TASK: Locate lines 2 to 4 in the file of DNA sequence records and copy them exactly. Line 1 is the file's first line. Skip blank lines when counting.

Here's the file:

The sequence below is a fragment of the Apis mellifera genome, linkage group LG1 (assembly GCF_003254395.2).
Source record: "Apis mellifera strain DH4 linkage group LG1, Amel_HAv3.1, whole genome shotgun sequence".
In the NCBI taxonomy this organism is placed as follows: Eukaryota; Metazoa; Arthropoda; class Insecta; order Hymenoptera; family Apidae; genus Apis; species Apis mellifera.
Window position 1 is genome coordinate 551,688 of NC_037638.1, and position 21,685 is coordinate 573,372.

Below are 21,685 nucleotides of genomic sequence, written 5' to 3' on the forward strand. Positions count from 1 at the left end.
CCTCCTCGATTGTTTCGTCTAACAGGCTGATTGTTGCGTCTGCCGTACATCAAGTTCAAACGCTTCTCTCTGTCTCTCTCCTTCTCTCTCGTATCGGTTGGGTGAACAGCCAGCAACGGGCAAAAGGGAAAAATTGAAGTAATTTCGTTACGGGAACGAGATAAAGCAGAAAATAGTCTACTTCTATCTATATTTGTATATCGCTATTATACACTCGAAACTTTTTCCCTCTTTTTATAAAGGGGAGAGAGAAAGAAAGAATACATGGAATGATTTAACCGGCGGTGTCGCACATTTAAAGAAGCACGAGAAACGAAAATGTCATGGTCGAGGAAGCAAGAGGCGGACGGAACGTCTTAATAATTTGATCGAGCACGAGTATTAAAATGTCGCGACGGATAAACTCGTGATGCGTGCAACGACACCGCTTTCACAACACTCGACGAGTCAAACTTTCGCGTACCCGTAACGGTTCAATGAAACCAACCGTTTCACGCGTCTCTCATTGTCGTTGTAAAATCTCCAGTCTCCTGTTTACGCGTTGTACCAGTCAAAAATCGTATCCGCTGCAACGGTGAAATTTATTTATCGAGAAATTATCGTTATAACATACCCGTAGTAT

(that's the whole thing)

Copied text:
Source record: "Apis mellifera strain DH4 linkage group LG1, Amel_HAv3.1, whole genome shotgun sequence".
In the NCBI taxonomy this organism is placed as follows: Eukaryota; Metazoa; Arthropoda; class Insecta; order Hymenoptera; family Apidae; genus Apis; species Apis mellifera.
Window position 1 is genome coordinate 551,688 of NC_037638.1, and position 21,685 is coordinate 573,372.